Lane closures due to highway work zones present many challenges to the goal of ensuring smooth traffic operations and a safe environment for both drivers and workers. Late merge behavior at a work zone closure is a dangerous behavior that impacts the traffic conflicts upstream of work zone closures. This paper analyzes the safety impacts of using a signalized lane control strategy at the work zone merge points. To achieve the objective of this research, a field study has been conducted at a highway work zone to collect traffic and driver behavior data, and a two-stage, simulation-based approach is used to analyze the safety impacts of implementing a signalized lane merge control strategy at the studied work zone. In the first stage, micro-simulation models are developed and calibrated based on field data to generate vehicle trajectories. In the second stage, the U.S. Federal Highway Administration’s Surrogate Safety Assessment Model is employed to identify potential conflicts under different traffic conditions. The paper concludes that a proposed signal control device could significantly reduce lane-change conflicts at work zone merge points. In addition, recommendations on the signal cycle length and timing splits are provided.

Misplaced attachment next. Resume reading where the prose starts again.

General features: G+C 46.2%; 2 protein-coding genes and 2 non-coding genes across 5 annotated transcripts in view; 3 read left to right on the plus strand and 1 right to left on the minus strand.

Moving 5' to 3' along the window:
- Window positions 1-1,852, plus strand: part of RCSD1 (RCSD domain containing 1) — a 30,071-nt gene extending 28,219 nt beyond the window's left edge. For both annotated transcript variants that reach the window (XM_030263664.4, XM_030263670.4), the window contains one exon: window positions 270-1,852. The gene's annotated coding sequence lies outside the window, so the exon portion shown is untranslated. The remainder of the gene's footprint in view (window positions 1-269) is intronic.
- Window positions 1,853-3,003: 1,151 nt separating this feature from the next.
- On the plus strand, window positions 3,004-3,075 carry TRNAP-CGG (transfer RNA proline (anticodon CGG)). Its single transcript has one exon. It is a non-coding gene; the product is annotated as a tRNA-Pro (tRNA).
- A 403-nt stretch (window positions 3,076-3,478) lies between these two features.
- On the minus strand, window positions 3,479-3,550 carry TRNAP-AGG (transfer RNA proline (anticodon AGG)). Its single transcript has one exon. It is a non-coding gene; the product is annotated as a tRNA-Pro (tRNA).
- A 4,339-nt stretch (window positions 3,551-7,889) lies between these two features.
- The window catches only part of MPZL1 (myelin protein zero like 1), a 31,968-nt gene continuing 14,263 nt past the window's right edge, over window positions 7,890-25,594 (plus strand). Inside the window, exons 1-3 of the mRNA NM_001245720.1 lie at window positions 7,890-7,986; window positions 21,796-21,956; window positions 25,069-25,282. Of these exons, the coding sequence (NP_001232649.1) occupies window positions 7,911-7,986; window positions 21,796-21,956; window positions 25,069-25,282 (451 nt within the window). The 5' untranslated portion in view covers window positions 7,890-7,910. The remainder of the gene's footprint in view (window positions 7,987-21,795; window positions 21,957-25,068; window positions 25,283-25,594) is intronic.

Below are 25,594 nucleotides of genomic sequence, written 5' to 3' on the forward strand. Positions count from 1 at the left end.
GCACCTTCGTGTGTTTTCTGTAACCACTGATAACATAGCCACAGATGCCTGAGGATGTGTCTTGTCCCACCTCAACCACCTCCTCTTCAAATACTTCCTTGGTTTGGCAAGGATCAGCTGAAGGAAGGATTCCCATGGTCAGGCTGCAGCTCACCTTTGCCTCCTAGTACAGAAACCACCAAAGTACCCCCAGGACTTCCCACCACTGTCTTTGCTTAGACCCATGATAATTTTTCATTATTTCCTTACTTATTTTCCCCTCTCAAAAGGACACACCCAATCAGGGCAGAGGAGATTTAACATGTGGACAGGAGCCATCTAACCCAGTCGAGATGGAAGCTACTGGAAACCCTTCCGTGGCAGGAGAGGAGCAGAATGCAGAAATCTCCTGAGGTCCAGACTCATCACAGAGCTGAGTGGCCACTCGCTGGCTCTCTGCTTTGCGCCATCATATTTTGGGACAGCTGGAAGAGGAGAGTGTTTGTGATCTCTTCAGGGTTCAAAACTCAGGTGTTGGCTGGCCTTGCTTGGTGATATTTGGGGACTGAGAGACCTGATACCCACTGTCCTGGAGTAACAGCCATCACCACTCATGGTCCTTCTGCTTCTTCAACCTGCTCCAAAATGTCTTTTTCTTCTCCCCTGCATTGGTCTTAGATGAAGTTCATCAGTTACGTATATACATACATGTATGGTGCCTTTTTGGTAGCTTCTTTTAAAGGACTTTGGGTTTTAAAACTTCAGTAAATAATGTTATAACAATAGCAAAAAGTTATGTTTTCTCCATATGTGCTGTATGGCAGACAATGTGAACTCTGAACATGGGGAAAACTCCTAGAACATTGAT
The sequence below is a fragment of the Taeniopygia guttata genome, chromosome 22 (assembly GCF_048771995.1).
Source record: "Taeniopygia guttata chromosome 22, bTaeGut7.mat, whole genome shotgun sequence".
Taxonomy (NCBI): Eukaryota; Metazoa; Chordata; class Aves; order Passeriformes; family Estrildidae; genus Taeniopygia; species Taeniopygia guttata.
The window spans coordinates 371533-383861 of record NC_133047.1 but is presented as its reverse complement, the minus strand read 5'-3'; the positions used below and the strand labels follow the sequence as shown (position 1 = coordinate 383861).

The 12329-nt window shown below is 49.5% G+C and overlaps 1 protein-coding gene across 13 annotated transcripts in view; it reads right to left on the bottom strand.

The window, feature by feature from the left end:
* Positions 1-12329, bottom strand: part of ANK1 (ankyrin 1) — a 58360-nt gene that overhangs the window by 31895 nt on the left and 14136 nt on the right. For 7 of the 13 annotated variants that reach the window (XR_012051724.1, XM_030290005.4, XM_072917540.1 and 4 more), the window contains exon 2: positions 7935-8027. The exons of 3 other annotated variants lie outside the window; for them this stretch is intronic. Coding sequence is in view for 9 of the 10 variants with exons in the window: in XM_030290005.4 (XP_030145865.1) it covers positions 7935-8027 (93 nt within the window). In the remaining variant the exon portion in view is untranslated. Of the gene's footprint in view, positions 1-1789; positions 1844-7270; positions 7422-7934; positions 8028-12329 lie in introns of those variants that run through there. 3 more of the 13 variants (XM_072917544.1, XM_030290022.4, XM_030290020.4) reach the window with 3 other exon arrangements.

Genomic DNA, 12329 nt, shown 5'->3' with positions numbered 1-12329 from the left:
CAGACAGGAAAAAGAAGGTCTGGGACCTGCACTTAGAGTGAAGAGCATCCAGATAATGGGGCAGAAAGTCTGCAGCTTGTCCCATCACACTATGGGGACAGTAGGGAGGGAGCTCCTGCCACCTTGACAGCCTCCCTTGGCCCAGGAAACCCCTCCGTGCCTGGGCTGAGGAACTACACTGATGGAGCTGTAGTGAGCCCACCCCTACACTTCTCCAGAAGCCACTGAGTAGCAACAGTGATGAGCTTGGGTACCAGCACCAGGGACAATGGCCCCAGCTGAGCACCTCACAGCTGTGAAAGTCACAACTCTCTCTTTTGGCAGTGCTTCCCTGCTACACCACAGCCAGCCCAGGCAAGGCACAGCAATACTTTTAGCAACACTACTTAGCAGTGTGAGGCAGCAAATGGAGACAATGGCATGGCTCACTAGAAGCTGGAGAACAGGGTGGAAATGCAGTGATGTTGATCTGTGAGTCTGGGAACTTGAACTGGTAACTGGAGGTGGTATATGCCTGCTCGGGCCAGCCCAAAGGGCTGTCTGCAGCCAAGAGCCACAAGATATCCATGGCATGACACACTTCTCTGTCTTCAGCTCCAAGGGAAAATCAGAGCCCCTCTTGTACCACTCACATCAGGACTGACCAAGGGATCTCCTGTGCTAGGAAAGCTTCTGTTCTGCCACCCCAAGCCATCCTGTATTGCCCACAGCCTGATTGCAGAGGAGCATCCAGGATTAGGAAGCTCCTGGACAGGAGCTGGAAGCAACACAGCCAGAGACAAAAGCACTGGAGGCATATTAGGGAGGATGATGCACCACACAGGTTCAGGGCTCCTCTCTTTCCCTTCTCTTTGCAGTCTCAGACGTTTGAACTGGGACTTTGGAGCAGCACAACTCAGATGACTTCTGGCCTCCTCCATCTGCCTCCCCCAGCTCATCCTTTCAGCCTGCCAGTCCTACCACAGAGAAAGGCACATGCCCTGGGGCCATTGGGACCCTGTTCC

Publication Date: April 2017
Full Text URL: Link to URL
Publication Types: Books, Reports, Papers, and Research Articles
Topics: Driver Behavior; Impact Analysis; Lane Closure; Merging Control; Temporary Traffic Control; Traffic Signals; Traffic Simulation; Work Zone Safety